The matrix of drive and sense electrodes forms a two-dimensional position sensor capable of sensing the position of a touch. The control unit 10 uses a scanning sequence through the rows of drive electrodes and the columns of sense electrodes to measure coupling capacitance at the intersections or nodes. Examples of position sensors include touch screens and touch pads, which can be provided attached to or as part of computers, personal digital assistants (PDA), satellite navigation devices, mobile phones, portable media players, portable game consoles, public information kiosks, and point of sale systems, and the like. Position sensors can also be used as control panels on various appliances.

FIG. 7 illustrates schematically the drive channels Xn, Xn+1, Xn+2, Xn+m connected to a drive unit 120 of a control integrated circuit (IC) 10 and sense channels Yn, Yn+1, Yn+2, Yn+m connected to a sense unit 140. Drive unit 120 supplies drive signals to the drive electrodes and sense unit 140 receives signals from the sense electrodes. Additionally, control IC 10 of this example controls processing of signals from the sense unit 140 in the processing unit 160 to determine the position of a touch based on the signals received from the sense electrodes, although it will be appreciated that processing unit 160 is not necessarily provided on control IC 10, and may be provided by other control means such as a separate processing IC. Running drive channels and sense channels close to one another can create a FALSE sensing condition, however this can be avoided by running a ground line between the two channels.

The connections of FIG. 7 are illustrated in more detail in FIG. 8 which illustrates schematically an exemplary panel 210 including a plurality of drive electrodes connected to drive channels 280 and a plurality of sense electrodes connected to sense channels 240. The drive channels 280 and the sense channels 240 are connected to a control IC 10 via a connector 270. The connector 270 may be, for example, a conductive trace or a feed-through.

In this example, control IC chip 10 is large enough to accommodate each of the drive and sense channels 240, 280 associated with the panel. In order to do this, the number of drive and sense channels, and therefore the number of sensing elements, may be kept constant but spaced increasingly further apart as the panel size increases. However, this results in a reduction in sensitivity and accuracy of touch detection. Alternatively, the size of the chip may be increased to increase the number of drive and/or sense channels that the chip can accommodate. However, this means that the size of control IC chip 10 is dictated by the panel size, which may increase cost in manufacturing chips of different and/or unusual parameters.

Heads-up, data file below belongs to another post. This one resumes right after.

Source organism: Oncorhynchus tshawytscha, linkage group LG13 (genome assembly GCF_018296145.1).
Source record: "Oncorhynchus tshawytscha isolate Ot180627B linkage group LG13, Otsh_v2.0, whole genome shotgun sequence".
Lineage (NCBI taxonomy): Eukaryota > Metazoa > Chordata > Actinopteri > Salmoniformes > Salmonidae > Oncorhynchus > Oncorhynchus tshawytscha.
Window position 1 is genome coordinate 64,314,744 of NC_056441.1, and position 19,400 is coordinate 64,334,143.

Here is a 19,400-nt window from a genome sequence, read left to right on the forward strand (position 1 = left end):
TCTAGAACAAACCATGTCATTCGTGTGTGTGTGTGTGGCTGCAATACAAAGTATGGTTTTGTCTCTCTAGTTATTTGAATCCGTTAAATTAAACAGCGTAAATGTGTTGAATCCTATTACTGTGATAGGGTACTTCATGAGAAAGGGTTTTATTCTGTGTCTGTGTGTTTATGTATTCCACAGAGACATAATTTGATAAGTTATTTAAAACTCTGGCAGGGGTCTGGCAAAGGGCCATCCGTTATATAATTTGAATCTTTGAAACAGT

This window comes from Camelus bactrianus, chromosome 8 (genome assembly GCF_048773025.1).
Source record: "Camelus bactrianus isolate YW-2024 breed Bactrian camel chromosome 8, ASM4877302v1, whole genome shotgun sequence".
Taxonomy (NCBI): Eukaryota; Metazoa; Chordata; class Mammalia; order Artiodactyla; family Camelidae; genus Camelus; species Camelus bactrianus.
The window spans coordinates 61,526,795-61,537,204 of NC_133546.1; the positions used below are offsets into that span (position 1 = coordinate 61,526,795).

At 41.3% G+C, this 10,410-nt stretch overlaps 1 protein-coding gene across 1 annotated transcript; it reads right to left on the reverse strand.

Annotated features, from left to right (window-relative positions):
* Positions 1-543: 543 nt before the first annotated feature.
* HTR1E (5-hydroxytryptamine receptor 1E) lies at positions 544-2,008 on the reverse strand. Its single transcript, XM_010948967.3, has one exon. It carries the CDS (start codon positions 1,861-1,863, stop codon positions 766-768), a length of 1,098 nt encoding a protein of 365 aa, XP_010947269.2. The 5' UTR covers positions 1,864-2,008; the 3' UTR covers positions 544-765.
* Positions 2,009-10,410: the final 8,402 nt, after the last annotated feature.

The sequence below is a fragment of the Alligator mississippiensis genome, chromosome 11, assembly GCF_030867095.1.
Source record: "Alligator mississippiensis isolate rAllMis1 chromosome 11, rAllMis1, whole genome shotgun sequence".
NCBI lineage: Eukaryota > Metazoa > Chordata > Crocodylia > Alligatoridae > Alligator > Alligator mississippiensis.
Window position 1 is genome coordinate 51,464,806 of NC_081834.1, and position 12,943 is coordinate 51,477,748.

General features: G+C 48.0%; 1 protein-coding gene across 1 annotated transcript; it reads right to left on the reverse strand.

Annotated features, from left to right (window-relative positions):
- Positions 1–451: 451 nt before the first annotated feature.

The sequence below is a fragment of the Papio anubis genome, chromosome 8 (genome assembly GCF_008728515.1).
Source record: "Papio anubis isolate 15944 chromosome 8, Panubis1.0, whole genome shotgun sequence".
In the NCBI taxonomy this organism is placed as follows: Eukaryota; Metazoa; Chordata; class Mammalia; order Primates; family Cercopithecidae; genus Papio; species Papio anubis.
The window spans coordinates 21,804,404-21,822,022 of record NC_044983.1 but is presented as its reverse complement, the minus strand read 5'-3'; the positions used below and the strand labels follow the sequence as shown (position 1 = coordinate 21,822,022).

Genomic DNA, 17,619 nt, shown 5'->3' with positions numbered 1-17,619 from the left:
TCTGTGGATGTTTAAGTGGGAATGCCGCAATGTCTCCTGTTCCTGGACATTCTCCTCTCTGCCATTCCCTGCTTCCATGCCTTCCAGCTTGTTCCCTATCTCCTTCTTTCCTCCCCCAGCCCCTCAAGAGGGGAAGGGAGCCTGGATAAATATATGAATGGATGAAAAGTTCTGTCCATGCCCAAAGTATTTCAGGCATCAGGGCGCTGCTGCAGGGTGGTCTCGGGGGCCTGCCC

In order to form a larger panel, two or more panels may be placed side by side, as illustrated by way of example in FIG. 9 in which panels 210a and 210b, with associated control ICs 10a and 10b, are placed side by side. ICs 10a and 10b each have an associated sensing channel set, which in this example includes sensing channels Y0-Y4, although it will be appreciated that each channel set may independently have more or fewer channels (sensing channels Y0-Y4 of each panel are shown, however driving lines are not shown for simplicity of illustration). However, touch detection at the edges of side-by-side panels may be less accurate than touch detection towards the center of the panel because a touch at the edge of the panel is sensed by fewer sensing channels than a touch in the center of a panel. By way of example in FIG. 9, touch (B), in the center of panel region 210b, is sensed by two sensing channels (Y2 and Y3 associated with IC 10b) whereas touch (A) at the overlap of panels 210a and 210b is sensed by only one sensing line (Y4 of the channel set associated with IC 10a).

The loss of accuracy at the dividing line between panels 210a and 210b, can be seen in FIG. 10. In that example, line 510 represents the positions of an actual touch, for example, if the user moves her finger to run along panels 210a and 210b. The lines 520a and 520b respectively represent the position that may be sensed by IC 10a and IC 10b and show the deviation of the position detections from the actual positions where the touch at points along the line 510 are near the edge of the channel sets.

FIG. 11 illustrates schematically a panel 210 including panel regions 210a and 210b, and control ICs 10a and 10b associated with panel regions 10a and 10b. In this example, three sensing channels (Y4, Y5 and Y0) in an overlap region 212 are included in the sensing channel sets of both control ICs 10a and 10b. That is, the control IC 10a communicates with sensing channels Y0, Y1, Y2, Y3, Y4, Y5 (of panel region 210a), and communicates with a second Y0 (of panel region 210b). Similarly, control IC 10b communications sensing channels Y4 (of panel region 210a), Y5, Y0, Y1, Y2, Y3 (of panel region 210b), and a second Y4 (of panel region 210b). Each control IC 10a, 10b is connected to each sense channel of the respective control ICs panel (e.g., 210a) and one or more channels of the other control ICs panel (e.g., 210b), so that some number of the sense channels (in this example three) connect to both control ICs 10a, 10b. More specifically, the control IC 10a connects to sense channels Y0-Y5 of the associated panel region 210a. Similarly, the control IC 10b connects to sense channels Y0-Y5 of the associated panel region 210b. In addition, the sense unit in IC 10a connects to sense channel(s) Y0 of the second panel region 210b, and the sense unit in IC 10b connects to sense channels Y4 of the first panel region 210a. Thus, sense channels Y4, Y5, and Y0 in region 212 are common to both control ICs 10a, 10b.